City of Francistown last Thursday proposed a P187 579 820 budget for the fiscal year 2015/16 with no tariff increases.
The development has been described as a reprieve for residents of the country’s second largest city who have been struggling to make ends meet thanks to the high cost of living brought about the 2008 world credit crunch.
In 2008, the whole world was caught by a surprise when the economic recession affected many countries across the globe. And trade between countries went down with nations failing to sustain themselves.
People suffered as most of them lost jobs. Purchasing power amongst the consumers was drastically reduced and business was very slow.
Announcing the City of Francistown budget proposal for the second city last Thursday, the council’s Finance and Development Committee chairperson James Kgalajwe said the city expects to receive P145 883 390 from the ministry.
The city receives a grant annually from the government through the Ministry of Local Government and rural Development. In addition, the city is expected to raise some funds from a variety of its revenue sources.
“In the next financial year, we expect to collect P41 696 430, which will come from our different sources of income especially rates, service levy, staff housing rent, trade licensing and lease rentals,” Kgalajwe told a special full council session.
According to Kgalajwe, the proposed budget for the 2015/16 financial year shows an increment of P6 845 670 when comparing with the budget for the ongoing financial year of P180 734 150.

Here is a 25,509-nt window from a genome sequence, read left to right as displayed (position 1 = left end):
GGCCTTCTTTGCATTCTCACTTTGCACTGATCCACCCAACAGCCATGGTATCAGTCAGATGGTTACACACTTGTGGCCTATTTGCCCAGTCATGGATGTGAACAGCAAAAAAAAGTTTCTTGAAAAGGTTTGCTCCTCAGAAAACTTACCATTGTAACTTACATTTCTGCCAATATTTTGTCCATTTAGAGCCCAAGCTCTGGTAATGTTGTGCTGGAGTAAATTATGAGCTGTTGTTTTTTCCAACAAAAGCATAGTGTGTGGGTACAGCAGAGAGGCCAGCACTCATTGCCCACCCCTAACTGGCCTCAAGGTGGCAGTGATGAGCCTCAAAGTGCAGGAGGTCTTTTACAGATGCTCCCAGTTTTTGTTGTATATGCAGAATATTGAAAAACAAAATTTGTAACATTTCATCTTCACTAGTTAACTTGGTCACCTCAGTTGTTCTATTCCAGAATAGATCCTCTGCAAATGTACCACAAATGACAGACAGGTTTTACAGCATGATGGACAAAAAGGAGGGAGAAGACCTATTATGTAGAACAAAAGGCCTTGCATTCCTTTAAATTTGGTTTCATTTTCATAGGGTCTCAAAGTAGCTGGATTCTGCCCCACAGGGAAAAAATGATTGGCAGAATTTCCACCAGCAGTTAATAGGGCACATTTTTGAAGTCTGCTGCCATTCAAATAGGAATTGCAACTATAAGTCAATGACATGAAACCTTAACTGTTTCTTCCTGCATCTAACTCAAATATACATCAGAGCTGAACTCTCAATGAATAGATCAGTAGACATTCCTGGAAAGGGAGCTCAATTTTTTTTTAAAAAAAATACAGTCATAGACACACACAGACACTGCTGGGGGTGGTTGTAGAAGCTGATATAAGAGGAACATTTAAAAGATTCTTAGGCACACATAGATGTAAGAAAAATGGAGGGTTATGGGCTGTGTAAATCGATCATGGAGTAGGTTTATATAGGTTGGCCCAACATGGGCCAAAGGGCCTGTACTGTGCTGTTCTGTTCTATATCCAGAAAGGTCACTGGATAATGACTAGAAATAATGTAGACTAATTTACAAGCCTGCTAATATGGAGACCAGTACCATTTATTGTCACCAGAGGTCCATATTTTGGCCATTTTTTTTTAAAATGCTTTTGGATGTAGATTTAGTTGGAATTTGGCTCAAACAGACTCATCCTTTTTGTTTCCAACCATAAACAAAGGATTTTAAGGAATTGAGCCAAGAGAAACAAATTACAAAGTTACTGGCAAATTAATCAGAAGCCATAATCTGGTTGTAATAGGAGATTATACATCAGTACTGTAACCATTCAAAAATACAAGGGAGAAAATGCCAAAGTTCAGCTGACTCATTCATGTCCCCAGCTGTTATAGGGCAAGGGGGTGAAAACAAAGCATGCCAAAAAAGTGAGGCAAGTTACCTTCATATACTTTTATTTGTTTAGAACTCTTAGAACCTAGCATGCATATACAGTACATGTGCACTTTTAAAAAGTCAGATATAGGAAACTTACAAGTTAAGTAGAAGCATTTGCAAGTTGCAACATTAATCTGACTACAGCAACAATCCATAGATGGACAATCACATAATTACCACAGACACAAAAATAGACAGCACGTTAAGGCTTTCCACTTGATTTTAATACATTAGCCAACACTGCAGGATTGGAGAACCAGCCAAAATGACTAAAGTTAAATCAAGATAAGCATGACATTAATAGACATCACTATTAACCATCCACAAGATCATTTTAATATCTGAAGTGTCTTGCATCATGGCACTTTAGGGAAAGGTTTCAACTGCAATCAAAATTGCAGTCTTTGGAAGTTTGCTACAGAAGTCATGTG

“This represents an increase of 3.8percent due to the 3percent salary increment and introduction of housing allowance for council workers,” he said.
Councilor Kgalajwe added: “Personnel emoluments including wages and salaries, overtime and pension will increase from P90 843 760 in 2014/15 to P96 793 650 in 2015/16, an increase of 7 percent.”
Running expenses are expected to increase from P43 870 850 in 2014/15 to P46 698 630 in 2015/16 which represents an increase of 6percent, he said. Kgalajwe said the establishment expenses and special votes both decreased by 4percent.
In an effort to ensure that the funds are used prudently and optimally, Kgalajwe said the funds have been allocated to council departments in accordance to the needs and concerns of the Francistown community.
“Our focus should be on serving the people of Francistown that have entrusted us with the responsibility to manage the economy of their behalf and to enhance their welfare,” he said.
Generally, councilors are of the belief that the budget will ensure that the council has the ability to carry out its mandates without hiccups.